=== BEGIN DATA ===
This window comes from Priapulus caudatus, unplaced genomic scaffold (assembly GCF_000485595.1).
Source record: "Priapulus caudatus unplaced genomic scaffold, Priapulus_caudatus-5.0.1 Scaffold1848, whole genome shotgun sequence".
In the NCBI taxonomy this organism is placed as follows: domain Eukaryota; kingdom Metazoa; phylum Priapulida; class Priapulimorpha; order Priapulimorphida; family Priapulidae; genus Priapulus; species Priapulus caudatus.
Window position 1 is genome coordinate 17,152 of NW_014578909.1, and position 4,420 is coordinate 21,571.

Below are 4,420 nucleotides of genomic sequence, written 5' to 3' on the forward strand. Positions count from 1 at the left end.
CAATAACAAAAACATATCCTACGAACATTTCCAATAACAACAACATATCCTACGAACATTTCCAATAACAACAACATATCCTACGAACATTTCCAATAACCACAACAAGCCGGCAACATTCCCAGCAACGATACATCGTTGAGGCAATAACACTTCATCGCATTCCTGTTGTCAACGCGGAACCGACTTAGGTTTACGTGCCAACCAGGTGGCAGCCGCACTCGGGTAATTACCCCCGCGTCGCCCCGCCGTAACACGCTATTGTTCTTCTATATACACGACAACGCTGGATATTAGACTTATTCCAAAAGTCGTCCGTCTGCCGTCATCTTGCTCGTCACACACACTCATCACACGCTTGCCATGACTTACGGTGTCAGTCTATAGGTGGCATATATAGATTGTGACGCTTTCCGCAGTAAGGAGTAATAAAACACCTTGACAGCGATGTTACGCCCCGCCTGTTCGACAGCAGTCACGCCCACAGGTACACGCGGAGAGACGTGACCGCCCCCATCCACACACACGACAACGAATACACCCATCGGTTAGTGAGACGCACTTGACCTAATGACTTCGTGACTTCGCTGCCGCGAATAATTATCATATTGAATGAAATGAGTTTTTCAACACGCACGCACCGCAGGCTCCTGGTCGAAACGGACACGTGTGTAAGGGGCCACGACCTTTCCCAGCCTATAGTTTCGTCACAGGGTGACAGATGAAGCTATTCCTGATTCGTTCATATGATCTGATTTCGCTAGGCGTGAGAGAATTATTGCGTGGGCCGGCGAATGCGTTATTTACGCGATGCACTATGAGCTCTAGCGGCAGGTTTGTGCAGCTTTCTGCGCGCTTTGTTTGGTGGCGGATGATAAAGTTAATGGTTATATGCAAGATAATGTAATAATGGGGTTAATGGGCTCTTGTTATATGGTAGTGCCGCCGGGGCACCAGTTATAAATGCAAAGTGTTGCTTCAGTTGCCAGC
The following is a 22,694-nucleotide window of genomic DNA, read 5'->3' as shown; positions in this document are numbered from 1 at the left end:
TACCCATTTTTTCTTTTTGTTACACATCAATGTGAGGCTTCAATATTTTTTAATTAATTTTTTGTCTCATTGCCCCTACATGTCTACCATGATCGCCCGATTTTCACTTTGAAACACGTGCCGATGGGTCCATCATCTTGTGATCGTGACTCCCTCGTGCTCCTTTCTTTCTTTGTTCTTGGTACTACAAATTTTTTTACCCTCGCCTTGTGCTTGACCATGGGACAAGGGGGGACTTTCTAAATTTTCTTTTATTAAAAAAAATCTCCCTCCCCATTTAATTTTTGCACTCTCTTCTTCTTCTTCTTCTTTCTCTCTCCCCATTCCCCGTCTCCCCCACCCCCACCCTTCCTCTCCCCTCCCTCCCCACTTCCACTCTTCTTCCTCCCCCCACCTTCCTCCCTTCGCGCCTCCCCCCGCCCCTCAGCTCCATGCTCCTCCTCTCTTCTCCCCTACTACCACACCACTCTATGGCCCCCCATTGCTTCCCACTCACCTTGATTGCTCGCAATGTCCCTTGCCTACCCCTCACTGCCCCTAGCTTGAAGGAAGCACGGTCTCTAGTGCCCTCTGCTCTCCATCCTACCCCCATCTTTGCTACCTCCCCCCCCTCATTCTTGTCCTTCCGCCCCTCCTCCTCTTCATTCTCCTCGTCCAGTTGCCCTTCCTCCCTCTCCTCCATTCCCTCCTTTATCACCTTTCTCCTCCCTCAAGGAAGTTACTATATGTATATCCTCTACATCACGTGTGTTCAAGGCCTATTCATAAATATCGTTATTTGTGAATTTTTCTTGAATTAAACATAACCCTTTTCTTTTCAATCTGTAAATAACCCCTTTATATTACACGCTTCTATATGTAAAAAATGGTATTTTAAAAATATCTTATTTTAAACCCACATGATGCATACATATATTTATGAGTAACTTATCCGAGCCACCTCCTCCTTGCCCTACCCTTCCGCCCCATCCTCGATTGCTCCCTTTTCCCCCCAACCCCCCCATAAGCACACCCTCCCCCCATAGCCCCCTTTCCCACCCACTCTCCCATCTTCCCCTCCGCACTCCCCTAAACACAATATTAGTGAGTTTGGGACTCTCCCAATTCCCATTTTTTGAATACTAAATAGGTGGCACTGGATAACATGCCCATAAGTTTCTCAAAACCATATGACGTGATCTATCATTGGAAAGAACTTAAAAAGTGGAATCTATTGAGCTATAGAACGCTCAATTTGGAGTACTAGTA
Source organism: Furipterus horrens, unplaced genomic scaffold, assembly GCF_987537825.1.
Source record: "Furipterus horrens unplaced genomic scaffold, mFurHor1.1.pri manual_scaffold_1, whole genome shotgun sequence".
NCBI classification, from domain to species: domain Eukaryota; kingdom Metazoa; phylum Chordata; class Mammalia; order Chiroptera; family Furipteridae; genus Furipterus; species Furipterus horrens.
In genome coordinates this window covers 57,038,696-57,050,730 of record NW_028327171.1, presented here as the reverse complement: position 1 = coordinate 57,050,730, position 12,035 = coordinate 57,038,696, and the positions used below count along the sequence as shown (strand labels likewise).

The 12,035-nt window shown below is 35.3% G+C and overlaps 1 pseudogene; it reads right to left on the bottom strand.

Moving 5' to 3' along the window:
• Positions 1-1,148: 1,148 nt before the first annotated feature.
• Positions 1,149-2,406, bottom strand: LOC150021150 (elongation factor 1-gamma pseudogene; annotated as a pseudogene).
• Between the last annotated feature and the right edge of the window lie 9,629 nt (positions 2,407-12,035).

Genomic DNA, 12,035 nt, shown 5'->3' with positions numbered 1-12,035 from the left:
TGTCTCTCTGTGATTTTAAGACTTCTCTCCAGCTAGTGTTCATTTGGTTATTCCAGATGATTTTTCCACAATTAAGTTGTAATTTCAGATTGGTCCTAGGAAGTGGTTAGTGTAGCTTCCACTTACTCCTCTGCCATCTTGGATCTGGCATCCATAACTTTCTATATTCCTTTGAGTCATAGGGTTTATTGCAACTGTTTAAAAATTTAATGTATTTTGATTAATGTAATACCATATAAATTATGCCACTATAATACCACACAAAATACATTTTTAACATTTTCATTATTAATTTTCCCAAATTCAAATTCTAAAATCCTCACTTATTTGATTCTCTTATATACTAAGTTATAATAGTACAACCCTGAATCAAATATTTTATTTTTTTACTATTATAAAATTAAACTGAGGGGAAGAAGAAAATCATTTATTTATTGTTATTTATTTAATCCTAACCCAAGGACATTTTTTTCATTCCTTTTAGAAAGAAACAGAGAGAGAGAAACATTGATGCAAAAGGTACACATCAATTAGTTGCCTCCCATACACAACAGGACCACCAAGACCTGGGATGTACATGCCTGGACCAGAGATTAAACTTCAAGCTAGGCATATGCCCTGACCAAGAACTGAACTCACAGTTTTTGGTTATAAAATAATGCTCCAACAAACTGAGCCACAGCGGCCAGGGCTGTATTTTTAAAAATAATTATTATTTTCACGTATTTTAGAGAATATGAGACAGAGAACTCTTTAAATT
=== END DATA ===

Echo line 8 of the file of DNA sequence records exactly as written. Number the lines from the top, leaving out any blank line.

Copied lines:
TACCCATTTTTTCTTTTTGTTACACATCAATGTGAGGCTTCAATATTTTTTAATTAATTTTTTGTCTCATTGCCCCTACATGTCTACCATGATCGCCCGATTTTCACTTTGAAACACGTGCCGATGGGTCCATCATCTTGTGATCGTGACTCCCTCGTGCTCCTTTCTTTCTTTGTTCTTGGTACTACAAATTTTTTTACCCTCGCCTTGTGCTTGACCATGGGACAAGGGGGGACTTTCTAAATTTTCTTTTATTAAAAAAAATCTCCCTCCCCATTTAATTTTTGCACTCTCTTCTTCTTCTTCTTCTTTCTCTCTCCCCATTCCCCGTCTCCCCCACCCCCACCCTTCCTCTCCCCTCCCTCCCCACTTCCACTCTTCTTCCTCCCCCCACCTTCCTCCCTTCGCGCCTCCCCCCGCCCCTCAGCTCCATGCTCCTCCTCTCTTCTCCCCTACTACCACACCACTCTATGGCCCCCCATTGCTTCCCACTCACCTTGATTGCTCGCAATGTCCCTTGCCTACCCCTCACTGCCCCTAGCTTGAAGGAAGCACGGTCTCTAGTGCCCTCTGCTCTCCATCCTACCCCCATCTTTGCTACCTCCCCCCCCTCATTCTTGTCCTTCCGCCCCTCCTCCTCTTCATTCTCCTCGTCCAGTTGCCCTTCCTCCCTCTCCTCCATTCCCTCCTTTATCACCTTTCTCCTCCCTCAAGGAAGTTACTATATGTATATCCTCTACATCACGTGTGTTCAAGGCCTATTCATAAATATCGTTATTTGTGAATTTTTCTTGAATTAAACATAACCCTTTTCTTTTCAATCTGTAAATAACCCCTTTATATTACACGCTTCTATATGTAAAAAATGGTATTTTAAAAATATCTTATTTTAAACCCACATGATGCATACATATATTTATGAGTAACTTATCCGAGCCACCTCCTCCTTGCCCTACCCTTCCGCCCCATCCTCGATTGCTCCCTTTTCCCCCCAACCCCCCCATAAGCACACCCTCCCCCCATAGCCCCCTTTCCCACCCACTCTCCCATCTTCCCCTCCGCACTCCCCTAAACACAATATTAGTGAGTTTGGGACTCTCCCAATTCCCATTTTTTGAATACTAAATAGGTGGCACTGGATAACATGCCCATAAGTTTCTCAAAACCATATGACGTGATCTATCATTGGAAAGAACTTAAAAAGTGGAATCTATTGAGCTATAGAACGCTCAATTTGGAGTACTAGTA